|King of Judah|
Amon from Promptuarii Iconum Insigniorum
|Reign||643/642 – 641/640 BC|
|Born||c. 664 BC|
|Died||c. 641 BC|
|Place of death||Jerusalem|
|Buried||Garden of Uzza|
|Royal House||House of David|
Amon of Judah (Hebrew: אָמוֹן; Greek: Αμων; Latin: Amon) was a 7th century BC King of Judah who, according to the biblical account, succeeded his father Manasseh of Judah. Amon is most remembered for his idolatrous practices while king, which led to a revolt against him and eventually his assassination in c. 641 BC.
|Rulers of Judah|
Amon, whose name is derived from the Egyptian god Amun, was the son of King Manasseh of Judah and Meshullemeth, a daughter of Haruz of Jotbah. Although the date is unknown, the Hebrew Bible records that he married Jedidah, the daughter of Adaiah of Bozkath. Amon began his reign of Judah at the age of 22, and reigned for two years. Biblical scholar and archeologist William F. Albright has dated his reign to 642 – 640, while professor E. R. Thiele offers the dates 643/642 – 641/640. Thiele's dates are tied to the reign of Amon's son Josiah, whose death at the hands of Pharaoh Necho II occurred in the summer of 609. Josiah's death, which is independently confirmed in Egyptian history, places the end of Amon's reign, 31 years earlier, in 641 or 640 and the beginning of his rule in 643 or 642.
The Hebrew Bible records that Amon continued his father Manasseh's practice of idolatry and set up pagan images as his father had done. II Kings states that Amon "did that which was evil in the sight of YAWEH, as did Manasseh his father. And he walked in all the way that his father walked in, and served the idols that his father served, and worshipped them." Similarly, II Chronicles records that "…he did that which was evil in the sight of the Lord, as did Manasseh his father; and Amon sacrificed unto all the graven images which Manasseh his father had made, and served them." The Talmudic tradition recounts that "Amon burnt the Torah, and allowed spider webs to cover the altar [through complete disuse] ... Amon sinned very much." Like other textual sources, Flavius Josephus too criticizes the reign of Amon, describing his reign similarly to the Bible.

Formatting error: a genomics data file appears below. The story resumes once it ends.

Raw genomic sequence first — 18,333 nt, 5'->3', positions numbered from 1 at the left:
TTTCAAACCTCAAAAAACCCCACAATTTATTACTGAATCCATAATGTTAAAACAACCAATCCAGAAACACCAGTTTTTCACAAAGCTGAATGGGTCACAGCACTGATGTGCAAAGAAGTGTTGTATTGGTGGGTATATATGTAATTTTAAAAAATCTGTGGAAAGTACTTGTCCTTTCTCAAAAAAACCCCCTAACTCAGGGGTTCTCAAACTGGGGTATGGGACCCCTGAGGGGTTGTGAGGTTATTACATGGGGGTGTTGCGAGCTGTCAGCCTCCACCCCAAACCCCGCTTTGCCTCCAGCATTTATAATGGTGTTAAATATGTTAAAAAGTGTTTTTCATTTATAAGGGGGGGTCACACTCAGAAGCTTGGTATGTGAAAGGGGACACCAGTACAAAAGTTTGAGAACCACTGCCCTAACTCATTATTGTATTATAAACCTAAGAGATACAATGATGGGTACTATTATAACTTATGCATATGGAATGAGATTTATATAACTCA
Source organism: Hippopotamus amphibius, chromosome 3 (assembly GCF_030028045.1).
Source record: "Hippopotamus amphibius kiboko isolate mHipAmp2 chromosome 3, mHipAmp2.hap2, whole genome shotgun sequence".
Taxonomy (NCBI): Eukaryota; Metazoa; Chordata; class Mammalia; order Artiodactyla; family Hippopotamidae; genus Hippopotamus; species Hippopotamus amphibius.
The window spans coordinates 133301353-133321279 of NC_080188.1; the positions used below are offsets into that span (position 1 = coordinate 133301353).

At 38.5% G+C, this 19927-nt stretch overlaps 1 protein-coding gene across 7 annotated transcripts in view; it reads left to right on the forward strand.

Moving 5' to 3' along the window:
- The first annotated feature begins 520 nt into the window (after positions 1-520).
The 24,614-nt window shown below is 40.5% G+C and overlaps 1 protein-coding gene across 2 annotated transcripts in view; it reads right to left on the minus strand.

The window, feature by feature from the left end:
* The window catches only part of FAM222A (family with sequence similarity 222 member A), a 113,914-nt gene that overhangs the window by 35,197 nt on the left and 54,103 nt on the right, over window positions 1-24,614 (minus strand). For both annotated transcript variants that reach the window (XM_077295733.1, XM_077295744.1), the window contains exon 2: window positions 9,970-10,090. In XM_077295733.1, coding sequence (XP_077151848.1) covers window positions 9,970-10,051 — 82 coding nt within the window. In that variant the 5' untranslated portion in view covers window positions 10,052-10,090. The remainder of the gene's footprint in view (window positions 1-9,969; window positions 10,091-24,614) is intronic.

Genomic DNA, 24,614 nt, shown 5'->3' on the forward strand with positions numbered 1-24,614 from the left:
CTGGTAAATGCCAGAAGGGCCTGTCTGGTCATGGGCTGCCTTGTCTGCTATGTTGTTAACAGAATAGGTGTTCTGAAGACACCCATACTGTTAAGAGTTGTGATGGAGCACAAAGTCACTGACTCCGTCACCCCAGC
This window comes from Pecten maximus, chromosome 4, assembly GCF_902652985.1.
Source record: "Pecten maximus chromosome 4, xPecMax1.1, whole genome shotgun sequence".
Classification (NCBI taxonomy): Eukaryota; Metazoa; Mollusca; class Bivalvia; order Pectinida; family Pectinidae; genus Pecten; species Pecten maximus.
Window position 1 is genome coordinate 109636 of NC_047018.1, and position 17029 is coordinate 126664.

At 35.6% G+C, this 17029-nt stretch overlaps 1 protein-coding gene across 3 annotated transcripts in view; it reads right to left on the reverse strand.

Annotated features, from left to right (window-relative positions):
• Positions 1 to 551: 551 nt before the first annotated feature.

After reigning two years, Amon was assassinated by his servants, who conspired against him, and was succeeded by his son Josiah, who at the time was eight years old. After Amon's assassination his murderers became unpopular with the people, and were ultimately killed. Some scholars, such as Abraham Malamat, assert that Amon was assassinated because people disliked the heavy influence that Assyria, an age-old enemy of Judah responsible for the destruction of the Kingdom of Israel, had upon him.
Amon's reign was in the midst of a transitional time for the Levant and the entire Mesopotamian region. To the east of Judah, the Assyrian Empire was beginning to disintegrate while the Babylonian Empire had not yet risen to replace it. To the west, Egypt was still recovering under Psamtik I from its Assyrian occupation, transforming from a vassal state to an autonomous ally. In this power vacuum, many smaller states such as Judah were able to govern themselves without foreign intervention from larger empires.
Amon of Judah
|King of Judah
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